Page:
Footnotes

[1]. Hançerlioğlu, p. 26.
[2].  Raymond A. Moody Jr.Ölümden Sonra Hayat, trnsl by Gönül Suveren,  2nd imp. İnkılap ve Aka Publ., İstanbul, 1983, p. 21; M. Ali Aynî.Hayat Nedir, Ahmet Sait Printing House, İstanbul, 1945, p.61.
[3]. James Thayer Addison,La Vie Après La Mort Dans Les Croyances de L'humanite, Paris, 1936, p. 26.
[4]. Jenny Randles-Peter Hough,Öteki Dünya,trnsl by M. Harmancı,Say Publ., İstanbul, 1994, p. 15-16.
[5]. Addison, p. 27.
[6]. Farajullah Abdulbari Abu Ataillah.al-Yawmu'l-Akhir bayna'l-Yahudiyyati wa'l-Masihiyyati wa'l-Islam, 2nd imp., Daru'l-Wafa, al- Mansuriyya, 1992, p. 30-31.
[7]. Abu Ataillah, p.29-30.
[8]. R. Emmanuel, Hint Yunan ve Mısır Mitolojilerinde Gizemli Bilgilerin Kaynakları, Ruh ve Madde Publications, İstanbul, 1995, p. 23
[9]. Addison, p. 74; R. Emmanuel,  p. 26
[10]. Addison, p. 31.
[11]. Sayyid Qutb.Kur'an'da Kıyamet Sahneleri, trnsl by P. Ateş, 2nd imp., Ankara, nd., p.21-22.
[12]. Addison, p. 74, 115; Talat Sait Halman. Eski Mısır'dan Şiirler, 2nd imp, İstanbul, 1995, p. 52.
[13]. ibid, p. 25.
[14]. Muhammad Abu Zahra, ad-Diyanatu'l-Qadima, Daru'l-Fikri'l-Arabi, Kuwait, nd., p.16.
[15]. Randles-Hough, p. 15.
[16]. Challege Felicien.Dinler Tarihi, trnsl by, P. Tiryakioğlu (no printing place or date) p. 32.
[17]. Abdulaziz as-Saalibi. Muhadarat fi Tarikhi'l-Madhahibi wa'l-Adyan, Beirut, 1985,p. 55.
[18]. Hançerlioğlu, p. 45-73.
[19]. Abu Zahra, p.17.
[20]. Haluk Hacaloğlu, Hayat, Ölüm ve Ötesi, Ruh ve Madde Publications, İstanbul, 1996, p. 96
[21]. Muhammad Ahmad Abdulqadir. Aqidatu'l-Ba'th wa'l-Akhira fi'l-Fikri'l-Islami, Daru'l-Ma'rifati'l-Jamiiyya, Alexandria,1986 p. 29.
[22]. Abu Ataillah, p. 31.
[23]. Herodotus travelled in Egypt in 5th century BC.  (Halman, p. 30).
[24]. See Abu Ataillah, p. 33.
[25]. Qutb, Kur'an'da Kıyamet Sahneleri, p. 27.
[26]. Qutb, fi Zilali'l-Qur'an, Daru'sh-Shuruq, Beirut, 1980, IV, 1988,
These statements of Qutb show that he abandoned his previous view regarding the issue. For, his book of interpretation fi Zilali'l-Qur'an, in which these statements are present, was started to be written four years after his work called Mashahidu'l-Qiyama fî'l-Qur'an, which was translated into Turkish asKur'ân'da Kıyamet Sahneleri and it continued for long years. (See Salah Abdulfattah al-Khalidi, Sayyid Qutb mina'l-Mîlad ila'l-Istishhad, Daru'l-Qalam, Damascus, 1991, p. 533, 544).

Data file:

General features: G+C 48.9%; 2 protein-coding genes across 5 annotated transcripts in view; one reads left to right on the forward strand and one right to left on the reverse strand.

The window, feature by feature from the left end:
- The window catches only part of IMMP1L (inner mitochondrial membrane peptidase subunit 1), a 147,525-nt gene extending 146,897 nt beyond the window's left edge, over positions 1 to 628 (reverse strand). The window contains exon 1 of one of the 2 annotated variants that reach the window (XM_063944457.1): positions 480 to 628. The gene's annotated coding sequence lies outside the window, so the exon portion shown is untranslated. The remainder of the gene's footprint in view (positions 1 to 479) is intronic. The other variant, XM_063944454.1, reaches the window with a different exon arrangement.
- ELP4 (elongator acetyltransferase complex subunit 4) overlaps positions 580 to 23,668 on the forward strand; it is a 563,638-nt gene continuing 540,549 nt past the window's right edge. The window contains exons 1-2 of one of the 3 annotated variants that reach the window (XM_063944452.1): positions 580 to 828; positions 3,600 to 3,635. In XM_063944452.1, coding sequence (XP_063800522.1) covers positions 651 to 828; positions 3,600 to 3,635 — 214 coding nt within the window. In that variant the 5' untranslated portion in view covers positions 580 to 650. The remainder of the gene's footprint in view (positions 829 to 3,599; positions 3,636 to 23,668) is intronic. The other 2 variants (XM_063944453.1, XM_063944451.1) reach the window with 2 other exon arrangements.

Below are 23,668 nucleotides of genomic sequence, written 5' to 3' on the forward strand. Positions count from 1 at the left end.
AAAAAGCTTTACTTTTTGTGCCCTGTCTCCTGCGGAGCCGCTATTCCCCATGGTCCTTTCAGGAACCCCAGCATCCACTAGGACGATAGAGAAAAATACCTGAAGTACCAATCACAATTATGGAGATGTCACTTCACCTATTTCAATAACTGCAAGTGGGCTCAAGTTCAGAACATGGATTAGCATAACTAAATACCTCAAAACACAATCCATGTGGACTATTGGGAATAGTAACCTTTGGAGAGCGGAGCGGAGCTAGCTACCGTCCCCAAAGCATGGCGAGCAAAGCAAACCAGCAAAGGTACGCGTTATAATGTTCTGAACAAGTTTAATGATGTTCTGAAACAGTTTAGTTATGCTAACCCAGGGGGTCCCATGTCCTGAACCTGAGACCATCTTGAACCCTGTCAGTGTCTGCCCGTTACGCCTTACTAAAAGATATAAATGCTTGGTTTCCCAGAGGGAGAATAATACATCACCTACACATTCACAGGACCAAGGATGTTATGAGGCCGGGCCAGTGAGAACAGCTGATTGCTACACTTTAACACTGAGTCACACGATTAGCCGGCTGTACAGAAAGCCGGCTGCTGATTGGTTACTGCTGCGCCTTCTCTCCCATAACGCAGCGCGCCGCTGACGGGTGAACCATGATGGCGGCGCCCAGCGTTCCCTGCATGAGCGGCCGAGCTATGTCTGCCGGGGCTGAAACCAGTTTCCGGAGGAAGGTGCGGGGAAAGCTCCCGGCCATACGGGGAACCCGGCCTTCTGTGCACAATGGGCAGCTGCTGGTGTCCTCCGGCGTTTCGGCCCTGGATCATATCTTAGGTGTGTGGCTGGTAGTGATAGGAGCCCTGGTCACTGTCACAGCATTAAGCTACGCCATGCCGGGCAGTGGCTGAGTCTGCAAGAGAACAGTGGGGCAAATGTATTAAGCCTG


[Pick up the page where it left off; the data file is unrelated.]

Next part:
[27]. Abu Zahra, p. 8.
[28]. Randles-Hough, p. 13.
[29]. Abu Ataillah, p. 32.
[30].  ibid, p. 41 ( Abu'r-Rayhan b. Ahmed al-Biruni, Tahqiqu ma li'l-Hind.  1983, quoted from p. 39)
[31]. Randles-Hough, p. 19; Addison, p. 248.
[32]. Jawhary, X, 2. part, p. 25.
[33]. Ahmad Chalabi. Adyanu Hindi'l-Kubra, Maktabatu'n-Nahda, Cairo, 1976, 4th imp.,p.178.
[34]. ibid. p.117.
[35]. ibid. p.116.
[36]. ibid. p.161.
[37]. ibid. p.165.
[38]. Abdulfattah al-Fawi. Aqidatu'l-Maad bayna'd-Din wa'l-Falsafa, Daru'l-Uruba, Kuwait, p. 42.
[39]. Chalabi. Adyanu Hindi'l-Kubra, p. 64.
[40]. Günay Tümer- Abdurrahman Küçük,Dinler Tarihi, Ocak Publ., Ankara, 1988 p. 240; Randles-Hough, p. 21; Abu Ataillah, p. 44.
[41]. Abu Ataillah, p. 45.
[42]. Abu Zahra, p. 90.
[43]. see Kazi Dawa Samdup, Tibet'in Ölüler Kitabı, trnsl by. Suat Tahsuğ, Ruh ve Madde Publications, İstanbul; see also, A. Moody,  p.123, 124, 126.
[44]. Abu Zahra, p. 90-91.
[45]. Felicien, p.83.
[46]. ibid., p. 91.
[47]. Addison, p. 155-156, 226; Qutb, Kur'an'da  Kıyamet Sahneleri, p. 28-29; Ekrem Sarıkçıoğlu. Dinler Tarihi, Bayrak Publ., 1983 p. 113; Tümer- Küçük,  p. 240-241.
[48]. Addison, p. 155.
[49]. Saalibi, p. 66.
[50]. Abu Ataillah, p. 47-48.
[51]. ibid., p. 46  (al-Aqqad.Allah, Kitabun fi Nash'ati'l-Aqidadeti'l-Islamiyya, quoted from p. 88)
[52]. ibid., p. 46.
[53]. Fawi, p. 50.
[54]. Sarıkçıoğlu,  p. 118.
[55]. See Şinasi Gündüz, Sabiiler Son Gnostikler, Vadi Publ. Ankara, 1995, p. 130-137.
[56]. Gündüz, p. 55.
[57]. Muhammad ed-Dibaji, "as-Sabiatu man hum wa ma hiya Juzuruhum", al-Arabi, issue: 398, p.186. It is stated that Sabiis mentioned in the Quran are the Mindaiyya group (ibid).
[58]. Sarıkçıoğlu, p. 33.
[59]. ibid, p. 56.
[60]. ibid, p. 98.
[61]. see Addison, p. 125.
[62]. Ancient Greeks also called this place Champs-Elysees . This belief, the belief that the dead live under the ground, is present in many nations. Aralu of Babylonians, Sheol of Jews, Tartar of Romans and Amenti of Egyptians are examples of it (see Addison, p. 71-72; Hacaloğlu, p. 74)
[63]. Addison, p. 73.
[64]. Addison, p. 81-82; Randles- Hough, p. 17.
[65]. Saalibi, p. 98.
[66]. Sarıkçıoğlu,  p.102.
[67]. Randles- Hough, p. 29, 37.
[68]. Randles- Hough, p. 27-28.
[69]. In general, the whole mankind believed that the spirit was something that could not be seen and touched, and that was a being like the wind or vapor. (see Addison, p. 12).

Veysel Güllüce (Prof.Dr.)